So it’s a little bulky–the cover measures 11 in x 9 3/4 in, and the sheets inside are letter size. But maybe it’s a good thing that the cover’s so big; it means paper edges won’t dog-ear and won’t fray, no matter how much abuse your backpack goes through. And the pages are perforated–which is crucial for people who forget to refill their binder with loose leaf paper.
And the cover is plastic (we all know that cardboard covers never make it through the school year) and waterproof (because spills happen). But, if anything, these are your cheap, typical school notebooks. The paper quality is just okay; thin-tipped gel pen is the inkiest you can get without any bleedthrough.
9. Muji Notebook A5 6mm Rule (5 pack)
Lightweight and No Frills, but the Paper is Substantial
Muji is minimalism’s poster child. This notebook is no different. The pages are light and perfectly limp. When it comes to bound notebooks, actually, you want the pages to drape; that way, they stay open without you holding them down. But even though the book’s light, the paper’s substantial. Normal ink pens are zero problem, and the pages also hold up to thin-tipped Sharpies and a Pilot G7 Gel Pens, though there’s some ghosting.
The lines are more closely pressed together than college-ruled. Each notebook contains only 30 pages–which means it won’t long to work through these books, but at least they’re also slim and lightweight.
8. Minimalism Art Notebook
Best Budget Notebook: Customizable, and the 100 gsm Pages Are Smooth
Talk about a range. From paper size (A4-A7), to colors (6 of them), to lines (rule, dotted, squared, or none at all), to the cover (hard or soft), this notebook will shapeshift for you. The paper’s soft to the touch and meets the 100 gsm threshold; black Sharpies bleed through, but felt tips seems to stay in place.
The craftsmanship isn’t bad for the most part, but we can’t vouch for the quality control. The pages sometimes detach from the spine if you open and close the book one too many times, and the texture of the paper may vary between smooth and rough, thick and thin.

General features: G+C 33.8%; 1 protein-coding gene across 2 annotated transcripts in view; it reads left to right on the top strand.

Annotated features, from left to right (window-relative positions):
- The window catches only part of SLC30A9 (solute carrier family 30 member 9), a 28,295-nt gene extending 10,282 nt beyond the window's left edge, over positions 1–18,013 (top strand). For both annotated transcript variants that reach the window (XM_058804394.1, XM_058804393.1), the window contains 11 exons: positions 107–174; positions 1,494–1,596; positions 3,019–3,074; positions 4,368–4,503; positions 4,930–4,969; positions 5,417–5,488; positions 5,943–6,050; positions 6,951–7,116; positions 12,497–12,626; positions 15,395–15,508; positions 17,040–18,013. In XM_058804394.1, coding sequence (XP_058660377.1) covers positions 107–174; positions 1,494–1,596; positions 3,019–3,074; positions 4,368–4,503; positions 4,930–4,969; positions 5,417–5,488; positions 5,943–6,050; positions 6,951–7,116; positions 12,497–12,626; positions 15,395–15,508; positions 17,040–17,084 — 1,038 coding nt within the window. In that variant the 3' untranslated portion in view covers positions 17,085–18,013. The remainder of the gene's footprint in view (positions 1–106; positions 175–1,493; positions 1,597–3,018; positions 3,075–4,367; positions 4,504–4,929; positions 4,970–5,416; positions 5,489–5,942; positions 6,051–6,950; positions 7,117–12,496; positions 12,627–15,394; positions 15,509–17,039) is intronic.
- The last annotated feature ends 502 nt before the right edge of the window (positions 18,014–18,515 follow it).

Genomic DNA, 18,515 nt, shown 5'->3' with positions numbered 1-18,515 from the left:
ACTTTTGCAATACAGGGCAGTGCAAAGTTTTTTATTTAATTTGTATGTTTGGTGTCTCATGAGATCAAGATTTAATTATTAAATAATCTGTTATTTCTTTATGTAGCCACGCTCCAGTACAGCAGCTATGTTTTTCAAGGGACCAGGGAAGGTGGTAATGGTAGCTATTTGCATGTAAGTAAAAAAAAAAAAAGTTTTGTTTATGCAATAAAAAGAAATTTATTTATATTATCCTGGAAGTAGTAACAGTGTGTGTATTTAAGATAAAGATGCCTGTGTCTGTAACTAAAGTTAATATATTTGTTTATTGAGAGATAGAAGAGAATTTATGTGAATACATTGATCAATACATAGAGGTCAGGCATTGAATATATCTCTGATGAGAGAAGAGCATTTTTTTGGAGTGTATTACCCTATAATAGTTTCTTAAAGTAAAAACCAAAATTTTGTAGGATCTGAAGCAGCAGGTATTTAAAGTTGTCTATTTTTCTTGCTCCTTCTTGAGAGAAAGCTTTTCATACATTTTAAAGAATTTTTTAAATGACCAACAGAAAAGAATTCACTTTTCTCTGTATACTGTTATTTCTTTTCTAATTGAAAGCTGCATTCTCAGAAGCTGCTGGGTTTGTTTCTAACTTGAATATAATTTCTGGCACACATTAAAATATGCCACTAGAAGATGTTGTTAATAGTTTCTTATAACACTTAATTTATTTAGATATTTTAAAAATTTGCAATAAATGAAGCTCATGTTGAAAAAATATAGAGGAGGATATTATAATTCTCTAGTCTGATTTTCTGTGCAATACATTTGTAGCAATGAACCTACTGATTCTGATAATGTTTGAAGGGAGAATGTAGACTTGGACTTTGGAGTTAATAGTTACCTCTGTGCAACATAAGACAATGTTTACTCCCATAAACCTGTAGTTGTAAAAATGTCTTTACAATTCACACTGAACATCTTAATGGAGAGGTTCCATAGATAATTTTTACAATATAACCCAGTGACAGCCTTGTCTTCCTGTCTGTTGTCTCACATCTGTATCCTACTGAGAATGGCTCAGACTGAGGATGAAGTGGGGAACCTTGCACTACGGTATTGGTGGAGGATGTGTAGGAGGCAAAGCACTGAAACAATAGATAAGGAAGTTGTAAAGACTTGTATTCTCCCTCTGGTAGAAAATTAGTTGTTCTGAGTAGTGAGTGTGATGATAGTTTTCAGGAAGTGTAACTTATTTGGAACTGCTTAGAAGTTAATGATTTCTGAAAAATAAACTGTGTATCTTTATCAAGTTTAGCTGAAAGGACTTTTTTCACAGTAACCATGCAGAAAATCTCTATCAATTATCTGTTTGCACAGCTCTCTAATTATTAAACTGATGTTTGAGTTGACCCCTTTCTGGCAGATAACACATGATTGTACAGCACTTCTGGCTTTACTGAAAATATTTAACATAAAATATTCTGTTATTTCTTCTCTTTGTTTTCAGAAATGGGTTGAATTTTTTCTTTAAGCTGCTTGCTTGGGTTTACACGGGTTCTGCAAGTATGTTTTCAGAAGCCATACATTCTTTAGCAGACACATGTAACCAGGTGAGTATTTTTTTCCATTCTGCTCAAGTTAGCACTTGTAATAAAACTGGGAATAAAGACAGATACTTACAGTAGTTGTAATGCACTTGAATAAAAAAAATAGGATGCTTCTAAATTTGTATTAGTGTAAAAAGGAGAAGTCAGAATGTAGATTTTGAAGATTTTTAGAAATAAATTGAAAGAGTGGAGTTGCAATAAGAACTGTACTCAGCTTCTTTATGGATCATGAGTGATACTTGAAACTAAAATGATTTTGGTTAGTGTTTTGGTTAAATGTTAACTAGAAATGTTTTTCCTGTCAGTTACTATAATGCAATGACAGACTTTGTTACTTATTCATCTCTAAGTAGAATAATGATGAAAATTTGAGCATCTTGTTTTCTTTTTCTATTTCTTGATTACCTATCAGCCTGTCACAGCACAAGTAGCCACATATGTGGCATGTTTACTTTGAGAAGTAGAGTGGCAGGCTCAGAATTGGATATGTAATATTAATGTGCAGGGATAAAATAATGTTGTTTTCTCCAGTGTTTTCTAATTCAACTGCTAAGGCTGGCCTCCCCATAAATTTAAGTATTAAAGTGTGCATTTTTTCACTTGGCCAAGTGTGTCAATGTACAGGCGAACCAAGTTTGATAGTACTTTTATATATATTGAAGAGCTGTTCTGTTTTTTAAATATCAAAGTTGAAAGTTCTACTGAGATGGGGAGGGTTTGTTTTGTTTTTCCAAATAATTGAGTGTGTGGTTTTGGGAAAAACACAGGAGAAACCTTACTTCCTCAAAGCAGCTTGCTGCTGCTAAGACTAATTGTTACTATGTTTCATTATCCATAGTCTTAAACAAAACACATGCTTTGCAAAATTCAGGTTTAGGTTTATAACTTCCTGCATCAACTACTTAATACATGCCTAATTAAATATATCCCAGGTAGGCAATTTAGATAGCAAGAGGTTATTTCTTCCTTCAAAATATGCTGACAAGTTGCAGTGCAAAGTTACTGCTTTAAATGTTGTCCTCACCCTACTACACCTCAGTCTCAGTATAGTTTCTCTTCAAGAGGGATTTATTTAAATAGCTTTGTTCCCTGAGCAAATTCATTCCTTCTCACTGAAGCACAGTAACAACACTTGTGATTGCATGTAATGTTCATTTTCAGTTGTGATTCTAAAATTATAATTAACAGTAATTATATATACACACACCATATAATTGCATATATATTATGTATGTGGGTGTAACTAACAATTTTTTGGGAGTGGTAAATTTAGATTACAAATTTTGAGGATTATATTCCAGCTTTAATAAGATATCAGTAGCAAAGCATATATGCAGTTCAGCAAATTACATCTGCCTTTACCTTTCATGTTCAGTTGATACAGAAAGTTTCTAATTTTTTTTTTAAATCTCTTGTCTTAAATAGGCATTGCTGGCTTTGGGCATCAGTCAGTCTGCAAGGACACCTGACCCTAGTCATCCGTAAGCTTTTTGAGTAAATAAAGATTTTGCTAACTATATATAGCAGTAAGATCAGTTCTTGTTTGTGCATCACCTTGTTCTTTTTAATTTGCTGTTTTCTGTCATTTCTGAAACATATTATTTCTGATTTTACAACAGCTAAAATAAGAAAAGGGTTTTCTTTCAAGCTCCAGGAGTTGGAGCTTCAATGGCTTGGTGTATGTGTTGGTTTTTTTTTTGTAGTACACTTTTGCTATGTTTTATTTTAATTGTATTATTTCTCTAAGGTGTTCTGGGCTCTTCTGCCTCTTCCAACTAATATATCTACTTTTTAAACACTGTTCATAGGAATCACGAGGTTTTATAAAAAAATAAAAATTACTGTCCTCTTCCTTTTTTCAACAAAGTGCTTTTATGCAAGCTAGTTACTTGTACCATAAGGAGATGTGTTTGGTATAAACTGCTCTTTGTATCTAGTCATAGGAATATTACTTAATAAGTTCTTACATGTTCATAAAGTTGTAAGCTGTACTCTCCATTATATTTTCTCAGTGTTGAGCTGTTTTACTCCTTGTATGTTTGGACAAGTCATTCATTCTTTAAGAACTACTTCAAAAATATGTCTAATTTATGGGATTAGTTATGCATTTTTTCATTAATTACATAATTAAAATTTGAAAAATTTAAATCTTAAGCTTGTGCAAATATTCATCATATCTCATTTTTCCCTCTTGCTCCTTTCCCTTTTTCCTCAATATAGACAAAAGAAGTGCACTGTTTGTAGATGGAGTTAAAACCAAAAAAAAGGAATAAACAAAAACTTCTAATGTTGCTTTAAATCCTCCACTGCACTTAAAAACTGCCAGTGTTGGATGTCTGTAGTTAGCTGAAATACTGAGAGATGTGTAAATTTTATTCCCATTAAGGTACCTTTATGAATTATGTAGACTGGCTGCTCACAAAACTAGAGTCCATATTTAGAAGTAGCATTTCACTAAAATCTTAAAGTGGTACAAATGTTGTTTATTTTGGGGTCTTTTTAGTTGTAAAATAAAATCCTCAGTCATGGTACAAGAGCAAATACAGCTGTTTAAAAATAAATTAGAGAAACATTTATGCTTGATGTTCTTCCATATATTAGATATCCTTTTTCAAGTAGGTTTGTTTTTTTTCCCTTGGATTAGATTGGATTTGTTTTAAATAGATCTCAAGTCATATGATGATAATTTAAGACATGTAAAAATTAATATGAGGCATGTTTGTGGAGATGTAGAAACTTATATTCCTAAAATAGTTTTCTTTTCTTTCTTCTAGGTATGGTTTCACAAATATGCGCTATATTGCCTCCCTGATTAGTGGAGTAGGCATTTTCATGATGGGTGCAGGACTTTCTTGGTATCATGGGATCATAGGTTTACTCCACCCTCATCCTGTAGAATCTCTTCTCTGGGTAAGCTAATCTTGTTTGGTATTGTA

7. Rite in the Rain All-Weather Top-Spiral Notebook (3 Pack)
Write on These in the Rain without a Desk
Steno pads were pretty much designed to be used outdoors–so makes sense that they should stand up to the random rain shower, right? (Rite in the Rain is also great if you live down in Louisiana, where it’s extremely humid.) These can take a beating in the laundry and go on rain forest adventures. Slight moisture beads off it, and it won’t rip even when soaked; it dries out with minimal curling and staining.
These don’t work well with super inky pens–we mean, they do repel water–so don’t even think about taking notes in gel. Ballpoint’s safe when the paper’s dry. When wet, use a pencil or one those Fisher Space pens (they’re awesome!).
6. Midori Traveler’s Notebook Journal Passport Size
You Can Fill the Book with Everything–from Lined Paper to Card Holders
Traveler’s notebooks are just covers–and you fill them with inserts. An insert can be blank or lined paper; it can be an agenda or folder; it can be a zippered pocket or card holders. Plus, Midori’s got a vocal fanbase, and you can look online for ideas on different ways to use one. (Though, we’ll warn you–Midori inserts are overpriced, if high-quality. They’re also fun to shop for; basically, Midori is a huge money sinkhole.) The leather is beautiful–any scuffs just lend it character.
But there are a few functional hiccups. There is a knot in the middle of the back cover, which you can feel as you work your way through the pages of an insert. Also, though the metal button gives the book a cool fantasy look, we’re not sure why it’s there–other than to get caught on things.
5. Leuchtturm1917 Medium Size Hardcover A5 Notebook
You Get More Pages than Normal–and Though They’re Thin, They Don’t Bleed
The Leuchtturm1917–you kind of either love it or hate it. The pages are heavily coated, so they’re smooth, and there’s beautiful glide–and you can use a fountain pen with no bleeding and no feathering. Ink does take longer to absorb, and, apparently, gel pen will still smear after you’ve left it out to dry overnight.
The pages are numbered–make of that what you will–and there are eight perforated pages in back, which people apparently use for testing out pens. There are also 249 sheets of paper in here, which is kind of a lot; this can be a good thing–you get more leaves for your money–or a bad thing–the sheets are thin enough that there’s some ghosting.
4. Moleskine Large Ruled Hard Cover Notebook
It’s a Moleskine: Silky Cover and Themed Collaborations